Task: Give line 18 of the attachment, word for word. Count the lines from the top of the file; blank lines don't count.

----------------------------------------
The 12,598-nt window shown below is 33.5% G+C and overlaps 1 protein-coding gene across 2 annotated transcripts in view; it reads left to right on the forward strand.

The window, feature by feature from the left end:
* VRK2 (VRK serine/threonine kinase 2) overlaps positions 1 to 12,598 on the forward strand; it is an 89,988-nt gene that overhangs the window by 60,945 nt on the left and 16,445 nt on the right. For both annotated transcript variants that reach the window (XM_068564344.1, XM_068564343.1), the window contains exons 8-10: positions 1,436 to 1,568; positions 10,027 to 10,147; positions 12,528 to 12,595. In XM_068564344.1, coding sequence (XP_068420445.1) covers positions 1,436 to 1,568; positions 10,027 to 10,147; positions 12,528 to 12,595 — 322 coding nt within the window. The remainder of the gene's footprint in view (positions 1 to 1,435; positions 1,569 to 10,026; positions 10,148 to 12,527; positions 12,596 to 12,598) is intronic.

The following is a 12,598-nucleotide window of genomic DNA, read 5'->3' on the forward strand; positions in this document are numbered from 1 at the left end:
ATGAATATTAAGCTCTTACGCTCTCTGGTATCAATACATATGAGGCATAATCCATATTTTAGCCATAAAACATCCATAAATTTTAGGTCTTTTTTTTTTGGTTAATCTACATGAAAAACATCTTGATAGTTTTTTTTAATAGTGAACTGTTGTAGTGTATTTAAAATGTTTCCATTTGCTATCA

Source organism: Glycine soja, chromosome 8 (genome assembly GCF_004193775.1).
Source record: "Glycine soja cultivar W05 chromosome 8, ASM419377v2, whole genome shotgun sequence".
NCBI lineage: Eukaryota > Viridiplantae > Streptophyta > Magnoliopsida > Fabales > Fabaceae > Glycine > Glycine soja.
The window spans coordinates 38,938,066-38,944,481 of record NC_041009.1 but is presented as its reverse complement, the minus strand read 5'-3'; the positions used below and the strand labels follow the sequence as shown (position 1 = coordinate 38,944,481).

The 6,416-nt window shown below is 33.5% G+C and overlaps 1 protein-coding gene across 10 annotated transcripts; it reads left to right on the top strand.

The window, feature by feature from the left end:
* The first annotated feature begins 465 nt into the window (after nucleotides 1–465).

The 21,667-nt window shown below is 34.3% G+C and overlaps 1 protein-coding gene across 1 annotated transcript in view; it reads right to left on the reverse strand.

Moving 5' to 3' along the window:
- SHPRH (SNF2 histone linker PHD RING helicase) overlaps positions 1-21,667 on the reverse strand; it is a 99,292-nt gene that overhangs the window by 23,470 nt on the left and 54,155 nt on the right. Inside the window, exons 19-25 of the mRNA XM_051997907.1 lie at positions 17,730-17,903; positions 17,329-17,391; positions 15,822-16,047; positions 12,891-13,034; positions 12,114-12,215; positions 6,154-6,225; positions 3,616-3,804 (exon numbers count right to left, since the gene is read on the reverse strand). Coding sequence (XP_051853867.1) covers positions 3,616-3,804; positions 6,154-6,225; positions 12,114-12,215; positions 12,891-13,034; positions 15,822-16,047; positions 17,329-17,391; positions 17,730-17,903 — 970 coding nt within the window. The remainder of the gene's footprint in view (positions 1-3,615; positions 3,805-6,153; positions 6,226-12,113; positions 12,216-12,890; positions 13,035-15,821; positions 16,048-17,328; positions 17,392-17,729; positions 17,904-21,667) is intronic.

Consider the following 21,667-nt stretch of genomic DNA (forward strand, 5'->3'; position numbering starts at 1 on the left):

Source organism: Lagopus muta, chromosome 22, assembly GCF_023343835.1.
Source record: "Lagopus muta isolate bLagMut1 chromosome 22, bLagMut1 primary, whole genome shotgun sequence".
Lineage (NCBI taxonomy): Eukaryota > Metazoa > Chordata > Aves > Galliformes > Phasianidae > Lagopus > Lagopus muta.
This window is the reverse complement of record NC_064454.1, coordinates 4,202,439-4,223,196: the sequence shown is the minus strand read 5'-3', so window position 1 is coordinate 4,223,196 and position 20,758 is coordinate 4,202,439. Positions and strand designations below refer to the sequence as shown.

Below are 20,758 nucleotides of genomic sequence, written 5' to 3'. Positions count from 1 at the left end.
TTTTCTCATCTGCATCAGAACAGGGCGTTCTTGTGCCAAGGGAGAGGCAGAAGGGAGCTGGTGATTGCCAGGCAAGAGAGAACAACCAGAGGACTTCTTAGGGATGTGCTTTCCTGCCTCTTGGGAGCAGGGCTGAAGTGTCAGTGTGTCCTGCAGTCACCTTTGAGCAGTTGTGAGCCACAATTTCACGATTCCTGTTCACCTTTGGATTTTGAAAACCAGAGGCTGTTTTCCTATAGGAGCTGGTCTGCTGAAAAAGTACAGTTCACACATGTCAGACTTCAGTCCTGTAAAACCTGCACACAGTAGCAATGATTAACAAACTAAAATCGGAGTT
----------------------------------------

Source record: "Lagopus muta isolate bLagMut1 chromosome 22, bLagMut1 primary, whole genome shotgun sequence".